These vary greatly and completely alter the way in which you should approach combat. Aggressive players will enjoy summoning giant hammers to stop their foes’ attack, or conjuring up tornadoes that hit them multiple times, slowing their steps in the process. Defensive players will feel safe with invincibility orbs that negate one hit, or quicker replenishes of health.
There’s many combinations to play around with, both in solo and co-op, the latter of which I was unable to test ahead of release. While satisfying to stumble upon an arsenal that works for your playstyle – I was particularly fond of launching a giant orb while passively softening enemies up with intermittent prods of fire – the game’s insane difficulty spikes mean there are definitely routes to success that are more effective than others.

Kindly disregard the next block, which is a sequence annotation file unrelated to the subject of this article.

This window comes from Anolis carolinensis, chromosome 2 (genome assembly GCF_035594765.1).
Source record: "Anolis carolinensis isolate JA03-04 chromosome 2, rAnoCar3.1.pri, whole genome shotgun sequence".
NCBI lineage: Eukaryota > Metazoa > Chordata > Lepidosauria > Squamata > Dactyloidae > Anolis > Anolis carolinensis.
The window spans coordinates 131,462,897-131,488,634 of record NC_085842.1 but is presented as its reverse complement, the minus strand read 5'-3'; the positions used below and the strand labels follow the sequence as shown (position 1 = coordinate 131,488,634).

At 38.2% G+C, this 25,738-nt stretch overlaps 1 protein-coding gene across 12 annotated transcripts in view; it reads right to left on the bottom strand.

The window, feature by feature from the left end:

Around midway through the game there is a boss that will stop players from ever loading the game up again if it isn’t addressed (the developers have suggested a patch will sort it). Even on easy, the cacophony of attacks on your position at all times makes it a struggle. An impenetrable crab-like boss swings its claws, while tornadoes sweep towards you, and armoured enemies sit back, launching projectiles that can’t be seen in the swirl of sand.
Meanwhile, flying enemies that were definitely robbed from a certain Returnal biome fire beams and dive bomb before exploding. Add in another bull-like foe that is ready to charge and a camera that can’t keep up. It becomes a mess. Nearly every boss follows the same pattern, too: a giant thing that can’t be hit until you’ve taken out the smaller things. Over and over again. One took me nearly 20 waves of smashing small things on easy difficulty. While the devs can sort the unfairness somewhat, the reality is it’s not going to make these encounters more fun.